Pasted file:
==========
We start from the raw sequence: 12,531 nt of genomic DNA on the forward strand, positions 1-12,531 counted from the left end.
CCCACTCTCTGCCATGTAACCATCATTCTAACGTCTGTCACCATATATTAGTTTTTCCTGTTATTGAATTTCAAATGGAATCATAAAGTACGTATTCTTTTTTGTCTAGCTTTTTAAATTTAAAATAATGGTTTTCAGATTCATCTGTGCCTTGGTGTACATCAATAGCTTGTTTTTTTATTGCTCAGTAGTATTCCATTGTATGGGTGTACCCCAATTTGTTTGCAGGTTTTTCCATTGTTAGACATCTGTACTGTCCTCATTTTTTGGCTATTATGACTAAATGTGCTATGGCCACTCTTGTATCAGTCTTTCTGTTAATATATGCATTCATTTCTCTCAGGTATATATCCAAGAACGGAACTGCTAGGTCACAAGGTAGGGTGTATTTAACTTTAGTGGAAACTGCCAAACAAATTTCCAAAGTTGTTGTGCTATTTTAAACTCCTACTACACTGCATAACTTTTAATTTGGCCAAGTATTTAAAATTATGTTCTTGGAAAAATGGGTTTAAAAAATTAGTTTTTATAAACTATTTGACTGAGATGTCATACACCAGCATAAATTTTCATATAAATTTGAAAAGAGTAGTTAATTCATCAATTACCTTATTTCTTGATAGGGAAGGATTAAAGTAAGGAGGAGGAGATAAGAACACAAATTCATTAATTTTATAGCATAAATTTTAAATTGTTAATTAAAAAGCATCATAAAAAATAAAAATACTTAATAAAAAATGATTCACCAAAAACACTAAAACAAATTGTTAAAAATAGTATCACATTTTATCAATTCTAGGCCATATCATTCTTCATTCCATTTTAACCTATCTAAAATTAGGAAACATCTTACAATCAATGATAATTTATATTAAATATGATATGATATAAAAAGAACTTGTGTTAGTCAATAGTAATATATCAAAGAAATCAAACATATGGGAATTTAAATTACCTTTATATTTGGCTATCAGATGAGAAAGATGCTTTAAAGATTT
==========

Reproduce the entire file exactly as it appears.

We start from the raw sequence: 12,531 nt of genomic DNA on the forward strand, positions 1-12,531 counted from the left end.
CCCACTCTCTGCCATGTAACCATCATTCTAACGTCTGTCACCATATATTAGTTTTTCCTGTTATTGAATTTCAAATGGAATCATAAAGTACGTATTCTTTTTTGTCTAGCTTTTTAAATTTAAAATAATGGTTTTCAGATTCATCTGTGCCTTGGTGTACATCAATAGCTTGTTTTTTTATTGCTCAGTAGTATTCCATTGTATGGGTGTACCCCAATTTGTTTGCAGGTTTTTCCATTGTTAGACATCTGTACTGTCCTCATTTTTTGGCTATTATGACTAAATGTGCTATGGCCACTCTTGTATCAGTCTTTCTGTTAATATATGCATTCATTTCTCTCAGGTATATATCCAAGAACGGAACTGCTAGGTCACAAGGTAGGGTGTATTTAACTTTAGTGGAAACTGCCAAACAAATTTCCAAAGTTGTTGTGCTATTTTAAACTCCTACTACACTGCATAACTTTTAATTTGGCCAAGTATTTAAAATTATGTTCTTGGAAAAATGGGTTTAAAAAATTAGTTTTTATAAACTATTTGACTGAGATGTCATACACCAGCATAAATTTTCATATAAATTTGAAAAGAGTAGTTAATTCATCAATTACCTTATTTCTTGATAGGGAAGGATTAAAGTAAGGAGGAGGAGATAAGAACACAAATTCATTAATTTTATAGCATAAATTTTAAATTGTTAATTAAAAAGCATCATAAAAAATAAAAATACTTAATAAAAAATGATTCACCAAAAACACTAAAACAAATTGTTAAAAATAGTATCACATTTTATCAATTCTAGGCCATATCATTCTTCATTCCATTTTAACCTATCTAAAATTAGGAAACATCTTACAATCAATGATAATTTATATTAAATATGATATGATATAAAAAGAACTTGTGTTAGTCAATAGTAATATATCAAAGAAATCAAACATATGGGAATTTAAATTACCTTTATATTTGGCTATCAGATGAGAAAGATGCTTTAAAGATTT